Note: CFCA does not in any way promote one language over another. We respect all cultures. This post merely acknowledges the difficulties people face when translating words and phrases into another language.
English can present difficulties for people who haven’t grown up with all its idioms and idiosyncrasies. Yet it’s increasingly the international language of business.
If you write to your sponsored friend in English, you’re helping your friend learn a language that will almost certainly help in a future career.
We’ve blogged before about foreign phrases that don’t compute in English. Here are some more we’ve overheard in the last few weeks:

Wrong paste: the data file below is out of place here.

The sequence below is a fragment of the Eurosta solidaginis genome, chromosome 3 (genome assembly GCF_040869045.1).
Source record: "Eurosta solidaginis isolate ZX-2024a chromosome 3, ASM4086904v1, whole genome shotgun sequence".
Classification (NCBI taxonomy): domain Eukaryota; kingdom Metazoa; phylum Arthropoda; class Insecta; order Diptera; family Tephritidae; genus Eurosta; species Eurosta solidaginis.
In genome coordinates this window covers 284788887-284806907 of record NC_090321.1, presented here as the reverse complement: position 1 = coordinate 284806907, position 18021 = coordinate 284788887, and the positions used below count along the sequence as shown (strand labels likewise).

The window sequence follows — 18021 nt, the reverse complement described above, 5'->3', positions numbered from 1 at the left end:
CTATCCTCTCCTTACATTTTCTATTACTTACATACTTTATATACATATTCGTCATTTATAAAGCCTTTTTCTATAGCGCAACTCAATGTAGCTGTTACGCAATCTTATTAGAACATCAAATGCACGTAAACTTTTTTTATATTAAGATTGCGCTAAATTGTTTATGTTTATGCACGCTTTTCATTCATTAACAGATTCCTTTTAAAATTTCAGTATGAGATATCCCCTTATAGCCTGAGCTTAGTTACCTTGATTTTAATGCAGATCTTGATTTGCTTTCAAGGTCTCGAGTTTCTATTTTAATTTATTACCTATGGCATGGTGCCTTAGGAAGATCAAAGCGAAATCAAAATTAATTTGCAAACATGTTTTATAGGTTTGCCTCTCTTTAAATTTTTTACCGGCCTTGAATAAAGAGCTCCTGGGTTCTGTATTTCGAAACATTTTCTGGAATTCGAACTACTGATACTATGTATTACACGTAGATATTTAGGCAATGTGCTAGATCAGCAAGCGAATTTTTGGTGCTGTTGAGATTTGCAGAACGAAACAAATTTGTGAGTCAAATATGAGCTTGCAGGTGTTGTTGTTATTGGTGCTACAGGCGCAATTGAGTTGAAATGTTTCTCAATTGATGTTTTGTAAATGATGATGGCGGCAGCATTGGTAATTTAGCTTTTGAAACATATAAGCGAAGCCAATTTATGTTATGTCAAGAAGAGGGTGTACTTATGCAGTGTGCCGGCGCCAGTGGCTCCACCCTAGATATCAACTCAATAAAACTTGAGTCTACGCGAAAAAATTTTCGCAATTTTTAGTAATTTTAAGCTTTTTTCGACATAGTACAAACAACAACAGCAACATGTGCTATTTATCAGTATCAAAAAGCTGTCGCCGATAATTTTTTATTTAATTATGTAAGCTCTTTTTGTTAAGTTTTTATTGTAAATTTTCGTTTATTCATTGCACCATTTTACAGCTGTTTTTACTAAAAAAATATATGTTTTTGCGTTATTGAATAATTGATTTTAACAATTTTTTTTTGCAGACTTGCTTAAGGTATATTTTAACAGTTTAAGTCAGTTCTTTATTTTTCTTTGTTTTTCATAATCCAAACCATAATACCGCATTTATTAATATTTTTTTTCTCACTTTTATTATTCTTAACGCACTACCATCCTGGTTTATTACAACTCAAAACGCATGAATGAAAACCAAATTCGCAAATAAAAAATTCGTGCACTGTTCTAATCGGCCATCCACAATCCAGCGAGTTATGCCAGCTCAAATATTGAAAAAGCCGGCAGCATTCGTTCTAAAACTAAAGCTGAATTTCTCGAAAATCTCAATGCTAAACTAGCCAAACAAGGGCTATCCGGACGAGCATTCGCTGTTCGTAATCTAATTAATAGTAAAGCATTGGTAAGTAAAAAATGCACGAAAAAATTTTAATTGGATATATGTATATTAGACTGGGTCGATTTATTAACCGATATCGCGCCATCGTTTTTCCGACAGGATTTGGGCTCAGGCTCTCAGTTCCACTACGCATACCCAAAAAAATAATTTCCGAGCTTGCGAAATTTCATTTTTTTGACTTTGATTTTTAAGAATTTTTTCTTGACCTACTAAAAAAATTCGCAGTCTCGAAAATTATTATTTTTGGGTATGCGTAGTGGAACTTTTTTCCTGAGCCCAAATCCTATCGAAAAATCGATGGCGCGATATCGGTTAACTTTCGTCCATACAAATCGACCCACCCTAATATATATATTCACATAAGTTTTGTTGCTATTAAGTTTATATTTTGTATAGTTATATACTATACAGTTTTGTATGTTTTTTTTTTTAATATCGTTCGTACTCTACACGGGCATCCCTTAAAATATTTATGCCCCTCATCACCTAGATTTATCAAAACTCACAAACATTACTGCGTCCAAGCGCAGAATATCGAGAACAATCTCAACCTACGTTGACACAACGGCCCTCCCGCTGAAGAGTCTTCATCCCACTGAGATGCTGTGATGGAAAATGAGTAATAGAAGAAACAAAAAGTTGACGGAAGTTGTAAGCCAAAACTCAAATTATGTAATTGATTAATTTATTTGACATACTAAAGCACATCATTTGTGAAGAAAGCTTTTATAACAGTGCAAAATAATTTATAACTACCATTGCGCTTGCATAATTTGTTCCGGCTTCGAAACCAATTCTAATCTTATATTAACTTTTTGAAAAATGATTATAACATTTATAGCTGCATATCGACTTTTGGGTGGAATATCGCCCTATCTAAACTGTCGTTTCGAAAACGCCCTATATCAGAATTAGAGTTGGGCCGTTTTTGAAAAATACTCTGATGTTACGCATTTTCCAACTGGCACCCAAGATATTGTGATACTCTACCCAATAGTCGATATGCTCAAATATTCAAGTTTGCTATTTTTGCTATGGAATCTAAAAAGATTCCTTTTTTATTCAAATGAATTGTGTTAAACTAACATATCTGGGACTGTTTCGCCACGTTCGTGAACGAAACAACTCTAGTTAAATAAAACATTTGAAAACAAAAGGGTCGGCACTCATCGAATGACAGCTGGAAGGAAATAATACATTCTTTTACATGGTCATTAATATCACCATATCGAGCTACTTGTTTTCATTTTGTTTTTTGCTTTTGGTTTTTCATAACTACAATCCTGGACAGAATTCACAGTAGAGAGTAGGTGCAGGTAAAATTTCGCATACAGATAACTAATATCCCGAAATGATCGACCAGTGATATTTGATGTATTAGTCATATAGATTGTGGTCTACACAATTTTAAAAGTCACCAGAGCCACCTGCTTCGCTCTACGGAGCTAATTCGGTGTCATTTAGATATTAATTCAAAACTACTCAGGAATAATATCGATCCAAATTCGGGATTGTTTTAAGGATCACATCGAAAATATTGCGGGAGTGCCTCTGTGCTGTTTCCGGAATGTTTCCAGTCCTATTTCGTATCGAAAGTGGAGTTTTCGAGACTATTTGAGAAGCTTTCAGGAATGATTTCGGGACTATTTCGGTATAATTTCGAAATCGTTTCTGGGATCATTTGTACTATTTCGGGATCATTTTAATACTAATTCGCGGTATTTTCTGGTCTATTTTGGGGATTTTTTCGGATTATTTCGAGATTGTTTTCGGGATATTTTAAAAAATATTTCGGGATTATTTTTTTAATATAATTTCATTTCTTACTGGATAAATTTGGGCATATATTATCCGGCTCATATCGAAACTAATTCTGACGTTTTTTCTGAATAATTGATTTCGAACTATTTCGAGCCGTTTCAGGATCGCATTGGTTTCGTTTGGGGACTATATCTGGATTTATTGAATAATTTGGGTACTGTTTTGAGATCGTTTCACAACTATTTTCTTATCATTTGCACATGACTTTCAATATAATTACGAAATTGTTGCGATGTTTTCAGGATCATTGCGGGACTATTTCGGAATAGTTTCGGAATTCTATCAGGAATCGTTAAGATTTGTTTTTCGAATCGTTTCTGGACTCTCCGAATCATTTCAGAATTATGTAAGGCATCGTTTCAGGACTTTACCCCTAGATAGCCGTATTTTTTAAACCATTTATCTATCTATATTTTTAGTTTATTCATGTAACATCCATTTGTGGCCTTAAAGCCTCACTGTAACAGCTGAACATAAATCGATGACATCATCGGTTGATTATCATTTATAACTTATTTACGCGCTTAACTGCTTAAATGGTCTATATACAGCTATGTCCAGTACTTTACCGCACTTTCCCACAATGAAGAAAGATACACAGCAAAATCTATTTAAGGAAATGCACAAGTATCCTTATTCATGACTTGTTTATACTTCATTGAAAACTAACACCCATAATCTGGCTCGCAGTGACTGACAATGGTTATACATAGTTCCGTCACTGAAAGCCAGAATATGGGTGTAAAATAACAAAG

- Cow play
Staff members from one of our projects in Africa wrote that one of the children awaiting sponsorship liked to play “like a cow with friends.”
Further research clarified that he liked to play “cowboys with friends.”
- “Yearly stroll”
On a recent mission awareness trip to one of our countries in South America, travelers were invited in a booklet to take a “yearly stroll” through our project.
After seeing one sponsor staring at the booklet without comprehension, a CFCA translator asked, “What does ‘yearly stroll’ mean?”
The sponsor had no idea either.
- Sun blockader
In the U.S. it’s called sunscreen; in Europe, it’s called sunblock.
We’d never heard it called “sun blockader,” though, until an email from one of our projects showed up at our headquarters in Kansas City!